print ' -avg:',avg,

You may notice that I have used somewhat short variable names, and done a few other things to keep code lines short. I find it distracting when lines wrap on the Palm screen, since it makes it difficult to see which lines are wrapped for display, and which for program structure. But basically, this is a perfectly normal (albeit simple and boring) Python program. Let's look at an interactive session that uses this program.

Pippy Interactive Session using Memo imports
Python 1.5.2+ (#1, Jun 11 2001, 15:41:50)  [GCC 2.95.2-kgpd 19991024 (release)]
Copyright 1991-1995 Stichting Mathematisch Centrum, Amsterdam

import memoimp; memoimp.install()

from go2 import go
from data import data
Records: 4
ROW 1  -count: 5  -tot: 288  -avg: 57
ROW 2  -count: 4  -tot: 193  -avg: 48
ROW 3  -count: 7  -tot: 64  -avg: 9
ROW 4  -count: 4  -tot: 398  -avg: 99
from data2 import data
Records: 2
ROW 1  -count: 4  -tot: 173  -avg: 43
ROW 2  -count: 8  -tot: 45  -avg: 5

Notice the first line in particular. Before you can import from the Memo Pad, you need to import the memoimp module, and run its .install() method. I think the developers should make this the default for later versions, but in the meanwhile, it is handy to keep the first line in the clipboard (and in a memo to copy it there easily).

For completeness, let's take a look at what one of these "data" modules might look like:

A Memo Pad data file module

It is easy enough to imagine that this little memo could be used to collect some sort of field data for which a handheld was ideal: count bird distributions for ornithological research; count widgets on each of the warehouse shelves; etc. One could easily enough add some more structure and formatting to the data, and parse out that structure accordingly. The example just produces some simplistic statistical data.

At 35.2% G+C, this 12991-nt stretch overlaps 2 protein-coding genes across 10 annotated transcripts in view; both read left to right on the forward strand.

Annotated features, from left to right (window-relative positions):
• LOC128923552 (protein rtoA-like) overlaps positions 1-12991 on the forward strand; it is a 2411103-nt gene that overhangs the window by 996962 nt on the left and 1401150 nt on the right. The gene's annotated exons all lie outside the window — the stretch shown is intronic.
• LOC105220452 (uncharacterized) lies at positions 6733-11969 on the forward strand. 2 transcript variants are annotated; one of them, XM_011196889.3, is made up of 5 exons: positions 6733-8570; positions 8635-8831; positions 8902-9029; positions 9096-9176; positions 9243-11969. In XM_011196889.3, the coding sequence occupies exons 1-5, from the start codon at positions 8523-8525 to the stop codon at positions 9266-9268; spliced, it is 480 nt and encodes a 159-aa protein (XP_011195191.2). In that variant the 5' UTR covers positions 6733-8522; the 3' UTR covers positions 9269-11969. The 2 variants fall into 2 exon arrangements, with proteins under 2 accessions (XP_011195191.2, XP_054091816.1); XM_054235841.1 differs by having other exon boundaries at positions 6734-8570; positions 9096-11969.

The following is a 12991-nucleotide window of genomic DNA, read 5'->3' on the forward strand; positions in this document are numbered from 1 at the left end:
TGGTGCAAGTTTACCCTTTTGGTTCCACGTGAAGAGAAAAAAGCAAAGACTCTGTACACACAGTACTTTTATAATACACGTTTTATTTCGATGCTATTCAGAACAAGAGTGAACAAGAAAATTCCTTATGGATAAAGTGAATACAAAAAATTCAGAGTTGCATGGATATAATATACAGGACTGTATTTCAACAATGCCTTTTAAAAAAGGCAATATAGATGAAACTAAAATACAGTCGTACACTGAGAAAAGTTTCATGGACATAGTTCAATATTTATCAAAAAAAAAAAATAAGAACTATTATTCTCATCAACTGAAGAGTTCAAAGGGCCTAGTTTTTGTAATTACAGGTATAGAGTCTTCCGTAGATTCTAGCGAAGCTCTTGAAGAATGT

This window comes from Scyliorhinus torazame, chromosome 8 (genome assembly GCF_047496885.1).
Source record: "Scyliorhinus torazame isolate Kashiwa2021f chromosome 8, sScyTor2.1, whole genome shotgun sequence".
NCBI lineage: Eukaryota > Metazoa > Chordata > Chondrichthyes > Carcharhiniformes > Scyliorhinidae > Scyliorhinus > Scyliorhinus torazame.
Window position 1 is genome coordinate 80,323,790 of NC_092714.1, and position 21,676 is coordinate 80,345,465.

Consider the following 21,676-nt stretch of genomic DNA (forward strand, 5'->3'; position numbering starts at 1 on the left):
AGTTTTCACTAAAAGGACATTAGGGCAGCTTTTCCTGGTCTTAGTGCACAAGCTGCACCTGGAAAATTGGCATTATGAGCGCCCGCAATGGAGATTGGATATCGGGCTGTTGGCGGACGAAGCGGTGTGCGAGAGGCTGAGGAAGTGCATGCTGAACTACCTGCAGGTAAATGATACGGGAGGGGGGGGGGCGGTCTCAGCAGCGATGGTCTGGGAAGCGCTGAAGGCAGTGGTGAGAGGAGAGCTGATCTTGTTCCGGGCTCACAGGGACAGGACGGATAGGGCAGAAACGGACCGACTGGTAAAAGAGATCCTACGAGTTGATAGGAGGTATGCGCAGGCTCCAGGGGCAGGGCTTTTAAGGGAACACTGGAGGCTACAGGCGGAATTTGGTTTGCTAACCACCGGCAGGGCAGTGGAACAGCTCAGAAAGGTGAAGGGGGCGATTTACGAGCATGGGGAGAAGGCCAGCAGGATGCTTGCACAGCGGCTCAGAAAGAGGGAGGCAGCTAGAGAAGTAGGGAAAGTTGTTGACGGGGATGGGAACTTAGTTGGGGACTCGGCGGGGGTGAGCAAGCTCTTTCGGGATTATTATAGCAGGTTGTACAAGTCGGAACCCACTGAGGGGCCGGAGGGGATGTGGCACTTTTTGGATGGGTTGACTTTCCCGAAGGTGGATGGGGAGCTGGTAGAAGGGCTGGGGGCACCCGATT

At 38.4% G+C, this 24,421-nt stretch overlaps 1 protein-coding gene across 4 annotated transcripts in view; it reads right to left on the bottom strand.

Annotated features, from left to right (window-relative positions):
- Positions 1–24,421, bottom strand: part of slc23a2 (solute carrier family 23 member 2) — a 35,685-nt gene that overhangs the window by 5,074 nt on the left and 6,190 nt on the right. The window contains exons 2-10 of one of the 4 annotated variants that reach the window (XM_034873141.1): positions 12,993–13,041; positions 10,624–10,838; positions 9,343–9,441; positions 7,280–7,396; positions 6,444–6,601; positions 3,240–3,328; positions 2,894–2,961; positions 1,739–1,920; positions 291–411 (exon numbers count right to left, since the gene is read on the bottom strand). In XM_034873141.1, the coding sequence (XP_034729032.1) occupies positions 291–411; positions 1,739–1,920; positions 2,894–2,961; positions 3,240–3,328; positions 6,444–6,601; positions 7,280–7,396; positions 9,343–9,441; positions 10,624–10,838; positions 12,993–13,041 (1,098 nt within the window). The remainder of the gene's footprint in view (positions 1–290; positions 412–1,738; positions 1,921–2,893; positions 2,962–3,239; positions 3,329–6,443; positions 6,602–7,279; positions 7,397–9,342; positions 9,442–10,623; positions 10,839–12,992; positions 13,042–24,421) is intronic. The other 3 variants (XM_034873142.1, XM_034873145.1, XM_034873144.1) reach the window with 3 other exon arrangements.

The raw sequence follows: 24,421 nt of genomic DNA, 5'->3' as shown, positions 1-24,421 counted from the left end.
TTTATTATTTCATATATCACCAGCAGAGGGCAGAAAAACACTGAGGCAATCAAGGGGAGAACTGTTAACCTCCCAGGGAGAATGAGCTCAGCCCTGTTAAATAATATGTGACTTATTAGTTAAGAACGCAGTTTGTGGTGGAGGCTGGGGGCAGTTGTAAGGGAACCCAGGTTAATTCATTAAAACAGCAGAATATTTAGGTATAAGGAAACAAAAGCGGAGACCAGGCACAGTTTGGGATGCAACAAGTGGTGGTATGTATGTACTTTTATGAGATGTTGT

That's Why They Call It a Beta

Like I wrote at the beginning, Pippy is still living at the bleeding edge. The stability is actually great, it is the features that are missing. Even some pretty basic ones. All things will come with time.

The first thing an astute reader will have noticed is that my sample application went through some slightly odd contortions to get its input data. Why not just set up an input() or raw_input() loop, and collect the data there--maybe processing it with each entry. The problem is, the PalmOS has no concept of a file; in particular, it has no concept of STDIN, STDOUT or STDERR. The print statment doesn't really go to STDOUT, but rather to the special console. But the interactive input just isn't there at all.

One developer has suggested to me that it was possible to call custom forms from Pippy, where these forms were themselves created by other development systems. But using forms this way would be rather roundabout, and is not documented yet in any case. Look for something better in future versions--maybe a simulation of STDIN and STDERR and/or some tools to easily produce Pippy-specific Palm GUI forms. For now, however, Pippy is most useful for batch processing (reminding me of my early--and quite pleasant in retrospect--experiences with IBM 360 punchcard ques).